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Theater Review

An Exquisite Encounter With 'The Unexpected Man'

With luminous performances, Yasmina Reza's play is perfectly situated off-Broadway.

November 01, 2000|LINDA WINER | NEWSDAY

NEW YORK — Ever since Yasmina Reza's "The Unexpected Man" opened at the Royal Shakespeare Company in 1998, New York theatergoers have been teased and tantalized by promises to import the two-character encounter by the creator of "Art." In every plan, Eileen Atkins was scheduled to play the Woman, a performance for which this consummate--not to mention irresistible--actress won the Olivier Award. But the other role, named with alarming predictability the Man, went from Michael Gambon to a dispiriting succession of lesser enticements.

By the time "The Unexpected Man" finally opened Tuesday night, the cast had been elevated to its former stature with Atkins and Alan Bates. Instead of a major Broadway house for a prestige-star play by the author of one of the few quasi-serious nonmusical hits in recent memory, however, the work has been quietly booked into off-Broadway's Promenade Theatre. Why, we wondered, were producers hedging their bets with a smaller, less risky venue? Could something be not quite right with this long-awaited enticement? If not, what took so long?

We are beyond pleased to report that, moments into the 75 heart-stopping minutes of "The Unexpected Man," such questions seem irrelevant. What an exquisite brief encounter this is. In Matthew Warchus' flinty and steadily probing production, the piece is also more challenging, more subtle and more satisfying than "Art," that crafty little dazzler that, despite the title and same director, seemed more like theatrical brain candy from a gourmet shop.

But we do understand now the decision to go off-Broadway. Despite the luminous performances by Atkins and Bates, "The Unexpected Man" occupies more rarefied air than was required by "Art." This play, produced in her native Paris in 1995 and translated with Pinteresque nuance by Christopher Hampton, is intimate yet deeply stirring, dry but surprisingly juicy, unsentimental yet ultimately so full of suspense and emotional payoff that we feel giddy from the release.

At the surface, this is a strangers-in-a-train play. Instead of chatting to one another, however, Atkins' Woman and Bates' Man spend an almost agonizing amount of the trip from Paris to Frankfort engrossed in their own internal monologues. Although the technique and the self-consciously neutral names threaten at first to be unbearably pretentious, Reza and her cast quickly let us know that these are people whose random thoughts have the richness and unpredictability of unexpected life.

Atkins, who has been required local viewing since her one-woman Virginia Woolf evening opened in New York in 1989, does not speak for what feels like a long time. We are first hearing from Bates' Man, a famous novelist whose ramblings about slights against him mark him as a windbag. He talks about his own bruised being, while we see Atkins' crisp, deceptively no-nonsense profile in the reflection of Mark Thompson's elegant, eerily dreamlike suggestion of train seats hovering above tracks.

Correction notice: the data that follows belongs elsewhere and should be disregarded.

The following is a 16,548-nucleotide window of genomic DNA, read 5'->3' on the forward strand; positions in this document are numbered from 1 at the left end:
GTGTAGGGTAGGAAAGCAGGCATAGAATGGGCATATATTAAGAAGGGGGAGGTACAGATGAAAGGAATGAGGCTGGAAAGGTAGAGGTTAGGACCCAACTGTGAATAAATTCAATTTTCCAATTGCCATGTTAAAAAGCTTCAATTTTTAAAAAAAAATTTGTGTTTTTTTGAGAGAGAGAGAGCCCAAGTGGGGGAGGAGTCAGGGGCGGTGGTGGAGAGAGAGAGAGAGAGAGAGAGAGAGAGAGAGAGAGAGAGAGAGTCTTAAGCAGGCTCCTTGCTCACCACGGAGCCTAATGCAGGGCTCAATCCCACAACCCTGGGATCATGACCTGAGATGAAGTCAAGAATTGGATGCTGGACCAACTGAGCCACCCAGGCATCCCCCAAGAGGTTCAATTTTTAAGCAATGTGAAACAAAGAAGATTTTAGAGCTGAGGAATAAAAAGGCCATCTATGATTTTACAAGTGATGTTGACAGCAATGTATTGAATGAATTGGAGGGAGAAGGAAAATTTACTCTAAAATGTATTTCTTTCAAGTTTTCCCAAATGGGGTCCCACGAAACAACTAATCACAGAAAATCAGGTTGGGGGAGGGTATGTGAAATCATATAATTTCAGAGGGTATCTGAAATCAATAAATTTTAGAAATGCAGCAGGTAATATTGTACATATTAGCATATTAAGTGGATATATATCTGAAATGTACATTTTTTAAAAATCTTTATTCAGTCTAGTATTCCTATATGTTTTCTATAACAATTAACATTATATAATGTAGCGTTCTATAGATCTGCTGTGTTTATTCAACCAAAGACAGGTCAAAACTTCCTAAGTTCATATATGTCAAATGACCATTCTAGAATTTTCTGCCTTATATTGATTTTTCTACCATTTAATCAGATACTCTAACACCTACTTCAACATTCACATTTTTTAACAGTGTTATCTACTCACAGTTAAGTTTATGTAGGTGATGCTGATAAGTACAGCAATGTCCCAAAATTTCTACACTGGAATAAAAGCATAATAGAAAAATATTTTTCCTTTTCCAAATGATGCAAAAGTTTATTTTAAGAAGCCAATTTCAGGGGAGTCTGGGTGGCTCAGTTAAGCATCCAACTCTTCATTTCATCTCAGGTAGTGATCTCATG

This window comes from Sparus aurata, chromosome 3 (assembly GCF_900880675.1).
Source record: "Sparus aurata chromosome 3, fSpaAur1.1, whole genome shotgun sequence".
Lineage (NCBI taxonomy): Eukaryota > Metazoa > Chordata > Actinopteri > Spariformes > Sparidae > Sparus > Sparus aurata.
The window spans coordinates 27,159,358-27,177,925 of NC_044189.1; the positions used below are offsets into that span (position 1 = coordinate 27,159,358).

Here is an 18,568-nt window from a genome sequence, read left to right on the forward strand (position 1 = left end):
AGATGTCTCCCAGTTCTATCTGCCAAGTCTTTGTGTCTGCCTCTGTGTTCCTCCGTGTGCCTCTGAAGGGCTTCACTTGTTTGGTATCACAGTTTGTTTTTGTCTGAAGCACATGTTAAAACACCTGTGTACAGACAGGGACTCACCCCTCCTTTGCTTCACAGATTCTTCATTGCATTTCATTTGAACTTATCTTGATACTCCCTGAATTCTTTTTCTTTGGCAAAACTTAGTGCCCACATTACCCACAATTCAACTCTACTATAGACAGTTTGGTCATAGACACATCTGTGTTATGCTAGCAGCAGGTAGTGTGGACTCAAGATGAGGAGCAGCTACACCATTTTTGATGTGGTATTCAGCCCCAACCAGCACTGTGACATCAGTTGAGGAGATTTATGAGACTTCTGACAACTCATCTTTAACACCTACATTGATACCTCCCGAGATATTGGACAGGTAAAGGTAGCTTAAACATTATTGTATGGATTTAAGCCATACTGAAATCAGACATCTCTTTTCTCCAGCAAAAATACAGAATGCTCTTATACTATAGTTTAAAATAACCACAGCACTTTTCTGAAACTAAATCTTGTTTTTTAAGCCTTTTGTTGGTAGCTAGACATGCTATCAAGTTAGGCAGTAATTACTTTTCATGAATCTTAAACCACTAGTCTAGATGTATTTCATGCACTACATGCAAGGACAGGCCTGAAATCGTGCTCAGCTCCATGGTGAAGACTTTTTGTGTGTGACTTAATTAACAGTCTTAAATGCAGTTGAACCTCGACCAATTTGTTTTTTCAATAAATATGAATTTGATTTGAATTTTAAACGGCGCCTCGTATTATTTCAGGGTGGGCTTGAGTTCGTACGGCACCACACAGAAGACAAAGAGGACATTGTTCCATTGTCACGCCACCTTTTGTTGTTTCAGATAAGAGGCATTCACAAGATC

Both strangers talk silently about themselves, but The Woman is silently addressing him. By a coincidence even she acknowledges as marvelous, she happens to be seated across from the author whose work has been a part of her inner life, a man she seems to know better than her own friends. "I have spent my life with you, Mr. Parsky," she says as if the voice in her head were in his, too. "I talk to you secretly. Secretly, I tell you everything I can never tell you." In fact, we sense that she knows him better than he knows himself, or certainly treasures a better part of him than even he remembers.

Frequently, his monologues are hinged on his vanity over having turned bitter. "The curl of my lip is bitter," he says, almost as if he wants us to reassure him that it is not. How delicious that the person who can do so with the best evidence is sitting across from him, afraid to take his latest, called "The Unexpected Man," from her handbag and begin to read.

Warchus, the Englishman who recently directed Broadway's smash "True West" and will stage the wildly anticipated revival of "Follies" this spring, knows how to wring entertainment from Reza's most oblique or blunt sentences. With Thompson's glassy set shimmering underfoot, the actors often sit, sometimes walk as they talk, daring one another to catch an eye or acknowledge the potential significance of the situation. The woman says that this ostensibly bitter man's joyful work has given her "a nostalgia for what's never taken place--a nostalgia for what might happen." We know the feeling, and rejoice with her.


* "The Unexpected Man," Promenade Theatre, Broadway at 76th Street, New York. Telecharge: (800) 432-7250.

Linda Winer is chief theater critic at Newsday.

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